The name of Jesus should not be dropped from the parliamentary prayer, writes Richard Dawson.
Faith and reason
Earlier this month we learned of the immediate closure of the Fortune Theatre. This sad news rightly released deep-felt responses of regret and sorrow.
James Harding explains why we must remember World War 1 and why it is imperative we find a way to learn from the costly follies of the past.
The United Nations Human Rights Council has urged countries to legislate against defamation of religion, and especially of Islam.
The arrival of a new year is a good time to take a fresh look at the virtues and benefits of forgiveness, suggests Ian Harris.
It is an occupational hazard for anyone who thinks deeply about Jesus and his message that they can end up with a portrait that looks uncannily like themselves.
It is received, standard wisdom that the only way out of our economic doldrums is to grow the economy. More must mean better: more money, more output, more jobs, more spending, more profits, more...
St John's Gospel provides an example of how a fresh interpretation of Christianity can rejuvenate and spread the faith. Something similar is required today, writes Ian Harris.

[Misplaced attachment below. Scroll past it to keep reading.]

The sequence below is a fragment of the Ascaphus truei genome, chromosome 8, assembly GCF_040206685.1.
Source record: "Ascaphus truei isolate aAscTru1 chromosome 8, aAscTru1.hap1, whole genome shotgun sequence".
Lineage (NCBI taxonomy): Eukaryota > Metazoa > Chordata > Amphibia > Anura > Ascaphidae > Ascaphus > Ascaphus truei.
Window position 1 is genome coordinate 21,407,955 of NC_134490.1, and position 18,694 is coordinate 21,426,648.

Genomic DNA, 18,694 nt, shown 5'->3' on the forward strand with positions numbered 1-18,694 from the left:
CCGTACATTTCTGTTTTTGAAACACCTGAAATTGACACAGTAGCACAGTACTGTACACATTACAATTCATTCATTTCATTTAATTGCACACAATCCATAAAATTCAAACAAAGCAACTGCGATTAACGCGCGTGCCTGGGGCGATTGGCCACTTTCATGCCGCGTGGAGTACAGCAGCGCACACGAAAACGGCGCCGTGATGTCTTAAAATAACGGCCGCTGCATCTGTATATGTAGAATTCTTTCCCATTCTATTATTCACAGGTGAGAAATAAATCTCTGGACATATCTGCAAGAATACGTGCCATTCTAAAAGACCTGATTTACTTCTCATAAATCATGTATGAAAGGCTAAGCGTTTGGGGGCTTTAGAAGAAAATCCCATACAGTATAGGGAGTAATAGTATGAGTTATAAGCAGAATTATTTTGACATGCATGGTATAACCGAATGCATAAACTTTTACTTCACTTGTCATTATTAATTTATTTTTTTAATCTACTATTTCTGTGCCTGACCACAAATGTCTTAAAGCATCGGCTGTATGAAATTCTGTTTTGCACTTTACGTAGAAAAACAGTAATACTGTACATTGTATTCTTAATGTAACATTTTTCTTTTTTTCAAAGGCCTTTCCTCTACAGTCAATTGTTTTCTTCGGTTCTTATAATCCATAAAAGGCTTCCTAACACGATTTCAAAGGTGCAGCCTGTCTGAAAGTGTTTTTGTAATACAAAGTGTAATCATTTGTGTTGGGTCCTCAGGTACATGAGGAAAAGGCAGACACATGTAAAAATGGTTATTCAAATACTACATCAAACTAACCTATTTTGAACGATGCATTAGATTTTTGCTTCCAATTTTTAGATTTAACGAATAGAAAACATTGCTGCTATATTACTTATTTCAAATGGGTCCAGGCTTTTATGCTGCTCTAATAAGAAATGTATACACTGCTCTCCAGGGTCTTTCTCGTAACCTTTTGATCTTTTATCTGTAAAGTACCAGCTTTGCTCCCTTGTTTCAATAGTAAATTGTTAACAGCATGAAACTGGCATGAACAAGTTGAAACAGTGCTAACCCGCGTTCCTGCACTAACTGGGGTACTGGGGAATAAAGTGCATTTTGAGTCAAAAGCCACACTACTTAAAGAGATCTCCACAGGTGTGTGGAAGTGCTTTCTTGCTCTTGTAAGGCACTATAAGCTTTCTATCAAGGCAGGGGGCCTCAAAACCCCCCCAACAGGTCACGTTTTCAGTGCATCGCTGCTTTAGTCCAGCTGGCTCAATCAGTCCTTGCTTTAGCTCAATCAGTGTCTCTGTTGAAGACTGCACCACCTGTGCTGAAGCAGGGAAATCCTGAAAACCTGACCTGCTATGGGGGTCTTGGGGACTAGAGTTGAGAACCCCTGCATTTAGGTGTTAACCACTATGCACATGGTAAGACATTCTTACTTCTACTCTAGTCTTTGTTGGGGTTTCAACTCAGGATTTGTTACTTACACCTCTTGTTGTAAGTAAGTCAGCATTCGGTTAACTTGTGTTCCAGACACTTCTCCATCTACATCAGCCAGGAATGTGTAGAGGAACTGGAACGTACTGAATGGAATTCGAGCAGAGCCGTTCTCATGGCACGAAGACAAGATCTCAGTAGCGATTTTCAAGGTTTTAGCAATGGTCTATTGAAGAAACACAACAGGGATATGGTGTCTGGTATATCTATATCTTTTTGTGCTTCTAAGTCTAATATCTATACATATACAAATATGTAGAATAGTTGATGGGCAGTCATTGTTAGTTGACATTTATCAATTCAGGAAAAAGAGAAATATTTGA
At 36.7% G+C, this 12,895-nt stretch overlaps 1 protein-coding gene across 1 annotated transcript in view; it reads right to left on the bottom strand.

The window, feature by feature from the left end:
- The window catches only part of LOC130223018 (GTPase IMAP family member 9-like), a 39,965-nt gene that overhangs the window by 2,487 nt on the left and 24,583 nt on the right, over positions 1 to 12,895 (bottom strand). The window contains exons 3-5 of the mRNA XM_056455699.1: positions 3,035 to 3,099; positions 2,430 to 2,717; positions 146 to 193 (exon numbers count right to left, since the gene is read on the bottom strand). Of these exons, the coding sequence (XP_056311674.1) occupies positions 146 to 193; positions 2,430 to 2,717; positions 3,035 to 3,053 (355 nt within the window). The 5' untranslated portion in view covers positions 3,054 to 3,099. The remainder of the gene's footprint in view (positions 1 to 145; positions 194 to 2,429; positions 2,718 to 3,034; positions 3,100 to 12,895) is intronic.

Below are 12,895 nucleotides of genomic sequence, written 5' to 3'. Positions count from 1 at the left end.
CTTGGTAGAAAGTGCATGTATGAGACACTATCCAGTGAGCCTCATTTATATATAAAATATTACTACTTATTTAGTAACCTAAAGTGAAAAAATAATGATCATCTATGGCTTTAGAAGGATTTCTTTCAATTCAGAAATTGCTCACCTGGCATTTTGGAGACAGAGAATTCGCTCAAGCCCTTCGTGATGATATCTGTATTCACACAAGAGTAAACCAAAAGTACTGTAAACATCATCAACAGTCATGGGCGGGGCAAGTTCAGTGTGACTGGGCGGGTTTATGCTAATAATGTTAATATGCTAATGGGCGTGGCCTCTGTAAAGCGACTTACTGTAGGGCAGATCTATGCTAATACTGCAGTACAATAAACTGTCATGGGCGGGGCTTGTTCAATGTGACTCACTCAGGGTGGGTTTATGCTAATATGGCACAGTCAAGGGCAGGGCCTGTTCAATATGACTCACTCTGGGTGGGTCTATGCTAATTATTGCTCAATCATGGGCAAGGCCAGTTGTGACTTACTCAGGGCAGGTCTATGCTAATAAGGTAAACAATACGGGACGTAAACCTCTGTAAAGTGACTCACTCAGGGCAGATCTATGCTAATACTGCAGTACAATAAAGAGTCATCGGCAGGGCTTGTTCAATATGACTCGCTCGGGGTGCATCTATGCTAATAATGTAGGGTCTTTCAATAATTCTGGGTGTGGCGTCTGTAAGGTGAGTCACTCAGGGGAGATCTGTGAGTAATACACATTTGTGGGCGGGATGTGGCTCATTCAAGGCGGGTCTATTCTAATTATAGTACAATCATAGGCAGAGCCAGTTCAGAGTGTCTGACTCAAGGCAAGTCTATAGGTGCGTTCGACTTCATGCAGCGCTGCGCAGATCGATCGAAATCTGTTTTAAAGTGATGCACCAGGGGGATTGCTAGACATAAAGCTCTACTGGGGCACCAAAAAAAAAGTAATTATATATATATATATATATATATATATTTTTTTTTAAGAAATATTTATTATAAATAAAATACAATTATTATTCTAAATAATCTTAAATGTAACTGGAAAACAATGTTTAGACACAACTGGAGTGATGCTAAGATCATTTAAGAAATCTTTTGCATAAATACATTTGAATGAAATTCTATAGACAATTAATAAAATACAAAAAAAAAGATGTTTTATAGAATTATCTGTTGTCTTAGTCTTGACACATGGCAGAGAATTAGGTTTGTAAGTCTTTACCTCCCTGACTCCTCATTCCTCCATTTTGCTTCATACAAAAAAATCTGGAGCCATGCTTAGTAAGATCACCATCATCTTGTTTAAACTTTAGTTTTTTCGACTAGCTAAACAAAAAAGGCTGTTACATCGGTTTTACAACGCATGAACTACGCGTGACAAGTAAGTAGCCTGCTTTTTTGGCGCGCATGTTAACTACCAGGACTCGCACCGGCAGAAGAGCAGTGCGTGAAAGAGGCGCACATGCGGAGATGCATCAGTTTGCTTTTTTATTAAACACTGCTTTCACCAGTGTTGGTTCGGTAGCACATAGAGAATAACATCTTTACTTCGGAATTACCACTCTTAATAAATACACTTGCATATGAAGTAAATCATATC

The King James version of the Bible is being appropriately celebrated as a great and influential literary achievement, says Donald Feist, of Dunedin. But he questions its religious relevance today and its effectiveness in feeding Christian faith in the 21st century.
The reality of promiscuity is that it leaves people more empty and broken, believes Mark Smith.
A prominent atheist author has challenged atheists to imitate purposefully the strengths of religions, notes Ian Harris.
There is no room for a supernaturally neutered Christ, argues Peter Sara in response to an earlier ''Faith and reason'' column.
Ian Harris examines the background to Christian beliefs on immortality and resurrection.
Christianity has both the resources to critique hypocrisy and provide the remedy for it, writes Mark Smith.
Many scholars are now more convinced about the historical reliability of the Gospels than was the case a generation ago, writes Prof Paul Trebilco.
Bothering God? Not at all, says Ian Harris, just examining the big questions of meaning, purpose and existence.